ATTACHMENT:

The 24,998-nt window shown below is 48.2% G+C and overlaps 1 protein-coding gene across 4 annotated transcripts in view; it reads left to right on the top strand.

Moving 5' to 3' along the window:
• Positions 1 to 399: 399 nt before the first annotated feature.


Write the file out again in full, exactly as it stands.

The 24,998-nt window shown below is 48.2% G+C and overlaps 1 protein-coding gene across 4 annotated transcripts in view; it reads left to right on the top strand.

Moving 5' to 3' along the window:
• Positions 1 to 399: 399 nt before the first annotated feature.